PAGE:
Brilliant—​no need to sit around waiting for all the FTs when we’re only interested in a single one. Although we need to remember to run all of them now and again, to check for regressions. Later in the book we’ll see how to give that task over to an automated Continuous Integration loop. For now let’s commit!

$ git status
$ git add functional_tests
$ git commit -m "Moved Fts into their own individual files"

Great. We’ve split our functional tests nicely out into different files. Next we’ll start writing our FT, but before long, as you may be guessing, we’ll do something similar to our unit test files.

A New Functional Test Tool: A Generic Explicit Wait Helper

First let’s start implementing the test, or at least the beginning of it:

functional_tests/test_list_item_validation.py (ch11l008)
def test_cannot_add_empty_list_items(self):
    # Edith goes to the home page and accidentally tries to submit
    # an empty list item. She hits Enter on the empty input box
    self.browser.get(self.live_server_url)
    self.browser.find_element_by_id('id_new_item').send_keys(Keys.ENTER)

    # The home page refreshes, and there is an error message saying
    # that list items cannot be blank
    self.assertEqual(
        self.browser.find_element_by_css_selector('.has-error').text,  (1)
        "You can't have an empty list item"  (2)
    )

    # She tries again with some text for the item, which now works
    self.fail('finish this test!')
    [...]

This is how we might write the test naively:

1 We specify we’re going to use a CSS class called .has-error to mark our error text. We’ll see that Bootstrap has some useful styling for those.
2 And we can check that our error displays the message we want.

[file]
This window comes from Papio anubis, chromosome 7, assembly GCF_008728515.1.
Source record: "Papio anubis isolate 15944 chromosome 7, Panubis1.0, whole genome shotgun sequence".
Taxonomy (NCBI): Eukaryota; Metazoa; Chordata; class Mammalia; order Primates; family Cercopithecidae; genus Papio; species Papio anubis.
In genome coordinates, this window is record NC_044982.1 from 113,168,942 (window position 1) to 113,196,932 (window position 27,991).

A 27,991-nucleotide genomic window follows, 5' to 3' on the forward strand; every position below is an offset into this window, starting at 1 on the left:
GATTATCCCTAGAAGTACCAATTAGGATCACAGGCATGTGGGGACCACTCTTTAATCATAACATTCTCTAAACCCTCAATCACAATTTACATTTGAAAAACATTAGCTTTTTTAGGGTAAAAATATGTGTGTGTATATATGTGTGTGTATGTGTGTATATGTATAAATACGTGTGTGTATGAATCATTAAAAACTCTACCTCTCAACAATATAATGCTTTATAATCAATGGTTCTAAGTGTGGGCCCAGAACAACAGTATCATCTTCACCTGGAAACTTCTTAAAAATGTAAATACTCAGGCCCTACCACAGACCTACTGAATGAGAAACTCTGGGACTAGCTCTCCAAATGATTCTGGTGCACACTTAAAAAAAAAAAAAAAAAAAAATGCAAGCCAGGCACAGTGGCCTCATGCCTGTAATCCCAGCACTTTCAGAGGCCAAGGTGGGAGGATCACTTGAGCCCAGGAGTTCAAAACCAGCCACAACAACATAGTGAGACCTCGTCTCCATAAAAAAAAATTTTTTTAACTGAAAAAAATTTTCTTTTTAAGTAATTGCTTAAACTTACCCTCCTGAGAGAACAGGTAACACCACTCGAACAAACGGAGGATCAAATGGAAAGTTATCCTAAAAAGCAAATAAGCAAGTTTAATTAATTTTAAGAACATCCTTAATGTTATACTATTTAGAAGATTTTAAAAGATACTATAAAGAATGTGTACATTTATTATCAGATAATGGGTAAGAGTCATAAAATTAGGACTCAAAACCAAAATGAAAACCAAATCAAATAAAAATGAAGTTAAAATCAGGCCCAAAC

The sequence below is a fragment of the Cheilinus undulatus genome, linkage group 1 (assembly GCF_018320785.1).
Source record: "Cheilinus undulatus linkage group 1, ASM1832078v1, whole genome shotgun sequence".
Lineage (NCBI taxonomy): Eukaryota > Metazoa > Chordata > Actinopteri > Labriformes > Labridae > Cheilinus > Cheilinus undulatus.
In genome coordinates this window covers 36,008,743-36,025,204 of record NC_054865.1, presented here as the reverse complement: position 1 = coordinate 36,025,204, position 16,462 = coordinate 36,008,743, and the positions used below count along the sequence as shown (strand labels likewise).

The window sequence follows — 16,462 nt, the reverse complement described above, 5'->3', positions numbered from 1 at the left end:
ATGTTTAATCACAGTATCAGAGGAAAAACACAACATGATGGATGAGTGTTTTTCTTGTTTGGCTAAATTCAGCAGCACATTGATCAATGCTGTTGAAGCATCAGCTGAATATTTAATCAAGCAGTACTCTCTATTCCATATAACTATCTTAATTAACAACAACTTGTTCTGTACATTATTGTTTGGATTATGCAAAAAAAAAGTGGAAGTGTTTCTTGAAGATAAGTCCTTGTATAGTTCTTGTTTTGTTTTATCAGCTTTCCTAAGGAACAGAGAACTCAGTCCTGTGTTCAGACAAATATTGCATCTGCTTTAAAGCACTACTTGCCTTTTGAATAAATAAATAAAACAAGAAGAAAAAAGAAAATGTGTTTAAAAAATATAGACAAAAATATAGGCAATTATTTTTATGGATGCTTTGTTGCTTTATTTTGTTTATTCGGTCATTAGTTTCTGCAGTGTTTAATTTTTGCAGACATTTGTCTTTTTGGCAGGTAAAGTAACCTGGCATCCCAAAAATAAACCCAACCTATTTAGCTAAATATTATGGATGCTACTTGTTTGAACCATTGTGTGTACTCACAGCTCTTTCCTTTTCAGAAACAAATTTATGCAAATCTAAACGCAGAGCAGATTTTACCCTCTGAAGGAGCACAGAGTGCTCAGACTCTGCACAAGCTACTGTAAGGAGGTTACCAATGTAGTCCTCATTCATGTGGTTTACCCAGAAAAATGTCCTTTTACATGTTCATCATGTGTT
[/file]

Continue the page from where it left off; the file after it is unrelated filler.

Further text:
But can you guess what the potential problem is with the test as it’s written now?

OK, I gave it away in the section header, but whenever we do something that causes a page refresh, we need an explicit wait; otherwise, Selenium might go looking for the .has-error element before the page has had a chance to load.

Whenever you submit a form with Keys.ENTER or click something that is going to cause a page to load, you probably want an explicit wait for your next assertion.

Our first explicit wait was built into a helper method. For this one, we might decide that building a specific helper method is overkill at this stage, but it might be nice to have some generic way of saying, in our tests, "wait until this assertion passes". Something like this:

functional_tests/test_list_item_validation.py (ch11l009)
[...]
    # The home page refreshes, and there is an error message saying
    # that list items cannot be blank
    self.wait_for(lambda: self.assertEqual(  (1)
        self.browser.find_element_by_css_selector('.has-error').text,
        "You can't have an empty list item"
    ))
1 Rather than calling the assertion directly, we wrap it in a lambda function, and we pass it to a new helper method we imagine called wait_for.
If you’ve never seen lambda functions in Python before, see Lambda Functions.

So how would this magical wait_for method work? Let’s head over to base.py, and make a copy of our existing wait_for_row_in_list_table method, and we’ll adapt it slightly:

functional_tests/base.py (ch11l010)
    def wait_for(self, fn):  (1)
        start_time = time.time()
        while True:
            try:
                table = self.browser.find_element_by_id('id_list_table')  (2)
                rows = table.find_elements_by_tag_name('tr')
                self.assertIn(row_text, [row.text for row in rows])
                return
            except (AssertionError, WebDriverException) as e:
                if time.time() - start_time > MAX_WAIT:
                    raise e
                time.sleep(0.5)
1 We make a copy of the method, but we name it wait_for, and we change its argument. It is expecting to be passed a function.
2 For now we’ve still got the old code that’s checking table rows. How to transform this into something that works for any generic fn that’s been passed in?

Like this:

functional_tests/base.py (ch11l011)
    def wait_for(self, fn):
        start_time = time.time()
        while True:
            try:
                return fn()  (1)
            except (AssertionError, WebDriverException) as e:
                if time.time() - start_time > MAX_WAIT:
                    raise e
                time.sleep(0.5)
1 The body of our try/except, instead of being the specific code for examining table rows, just becomes a call to the function we passed in. We also return its return value to be able to exit the loop immediately if no exception is raised.